Beatport Hype: Warehouse Music

Further strengthening our commitment to the independent music labels, we highlight Mella Dee’s Warehouse Music as our first Beatport Hype label of the month for 2020.

Compelling, propulsive, and delightfully unbridled, the sounds of Ryan Aitchison’s (AKA Mella Dee) aptly named Warehouse Music, has, in its short history, transformed into one of clubland’s most reliable imprints. 

Brandished with a hand-stamped logo of South Yorkshire’s infamous Doncaster Warehouse — the space that nurtured Aitchison’s early dancefloor predilections — Aitchison’s label pays reverence to the rave spaces that shape us, while staying fully tapped into his audience’s ever-evolving appetite.

First established in 2017 as a route to releasing his own productions, Warehouse Music has regaled us with knockout EPs like Techno Disco Tools, Exactly Mate, and Techno Belters — all teeming with peaktime weapons for rowdy and wild crowds.

The label’s musical agenda is brazen and untethered, with the critical caveat that each release should get blood pumping on the dancefloor. We spoke to Ryan Aitchison about his label’s ethos, what it takes to operate the imprint successfully, and where Warehouse Music is heading in 2020.

Why did you start the label?

Basically, creative freedom and just being able to put faith in my work and be in charge of how everything works. I wanted to release a lot of music as I’ve always written a lot and I enjoy releasing it to the broader world and seeing how it’s received.

What’s the ethos behind the imprint?

Initially, it was purely to put out my music or music from projects that I’m involved in and people I have personal relationships with, and I think that will always be a key focus. Precisely what the music will sound like is still undetermined for me — I know I want people to move through it.

The Warehouse influence stems back to places like Doncaster Warehouse and other similar spaces, mainly in Yorkshire, that affected and inspired me growing up, and the sounds you’d hear pounding out from them.

How do you usually find and sign new music or artists?

It’s basically been people coming to me with music who I have a personal relationship with, rather than specific A&R searching, as in reality I’m a full-time DJ and producer. So to try and run a label in a more traditional sense is something I just don’t have time for.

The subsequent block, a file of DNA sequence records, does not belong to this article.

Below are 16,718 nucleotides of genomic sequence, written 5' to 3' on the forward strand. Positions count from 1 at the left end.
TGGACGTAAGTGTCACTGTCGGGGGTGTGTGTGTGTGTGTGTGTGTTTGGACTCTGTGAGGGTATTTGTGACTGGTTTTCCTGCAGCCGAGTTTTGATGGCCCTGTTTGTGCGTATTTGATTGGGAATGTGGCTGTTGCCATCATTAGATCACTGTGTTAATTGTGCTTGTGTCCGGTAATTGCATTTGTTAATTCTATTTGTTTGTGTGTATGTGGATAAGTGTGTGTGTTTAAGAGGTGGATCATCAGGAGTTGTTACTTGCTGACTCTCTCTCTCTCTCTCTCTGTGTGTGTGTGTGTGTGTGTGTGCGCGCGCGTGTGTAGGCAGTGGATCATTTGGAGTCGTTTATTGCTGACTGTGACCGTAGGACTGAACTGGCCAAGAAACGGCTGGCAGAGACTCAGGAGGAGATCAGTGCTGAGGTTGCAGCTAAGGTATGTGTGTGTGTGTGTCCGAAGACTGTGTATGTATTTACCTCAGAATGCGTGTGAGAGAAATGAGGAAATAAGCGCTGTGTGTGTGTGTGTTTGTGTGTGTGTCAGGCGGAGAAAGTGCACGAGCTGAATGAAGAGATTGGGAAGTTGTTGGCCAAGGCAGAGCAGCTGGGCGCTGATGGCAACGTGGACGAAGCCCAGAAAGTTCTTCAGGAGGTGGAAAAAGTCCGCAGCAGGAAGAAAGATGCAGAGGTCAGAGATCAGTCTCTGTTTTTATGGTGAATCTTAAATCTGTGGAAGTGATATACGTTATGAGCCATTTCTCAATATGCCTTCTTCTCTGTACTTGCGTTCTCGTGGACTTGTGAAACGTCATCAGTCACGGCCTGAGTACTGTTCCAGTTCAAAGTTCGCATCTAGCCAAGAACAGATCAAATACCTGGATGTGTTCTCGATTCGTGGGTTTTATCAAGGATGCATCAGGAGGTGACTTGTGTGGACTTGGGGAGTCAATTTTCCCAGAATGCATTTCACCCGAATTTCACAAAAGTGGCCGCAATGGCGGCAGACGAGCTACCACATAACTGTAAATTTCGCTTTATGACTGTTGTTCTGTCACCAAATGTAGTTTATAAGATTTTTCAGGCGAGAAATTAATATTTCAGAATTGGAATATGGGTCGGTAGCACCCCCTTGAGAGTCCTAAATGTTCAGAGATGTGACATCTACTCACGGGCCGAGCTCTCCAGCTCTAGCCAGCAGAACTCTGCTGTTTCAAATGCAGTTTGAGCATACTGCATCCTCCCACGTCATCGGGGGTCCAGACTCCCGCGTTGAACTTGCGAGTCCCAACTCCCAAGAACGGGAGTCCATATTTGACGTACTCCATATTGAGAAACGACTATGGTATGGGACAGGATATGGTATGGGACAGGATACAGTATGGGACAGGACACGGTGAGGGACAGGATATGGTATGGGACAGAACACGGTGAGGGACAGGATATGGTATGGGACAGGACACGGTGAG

What’s the biggest challenge of running your imprint?

There’s a lot of work involved behind the scenes, but my wife, Sarah, who is also my manager, is amazing and keeps the ship running smoothly. I’d say the primary thing with releasing music is the amount of moving parts there are in the process, different people who need different things, and it’s just a matter of collating everything and trying to organize it all to meet schedules, etc. That and trying to navigate the many different options in terms of how you release music these days and still have some impact, and how do you keep things moving forward, as I feel you can’t get stuck in one idea forever you need to develop and expand.

What do you like most about your job?

Making music and being in my studio. It’s like my little laboratory. Just experimenting with sounds and ideas, it’s something I do as a compulsion more than work, so I can’t even call that part a job. On the actual performance side of what I do though, I love being able to share music I love with a club full of people enjoying themselves and just enjoying the moment. It’s a special feeling.

Finally, what are your plans for the future of the imprint?

Keep on moving forward, that’s the main thing. Forward motion, never getting stuck in the past or resting on what you’ve already done, bringing fresh ideas to the world of electronic music.

Lock into Warehouse Music’s Label of the Month chart on Beatport here.



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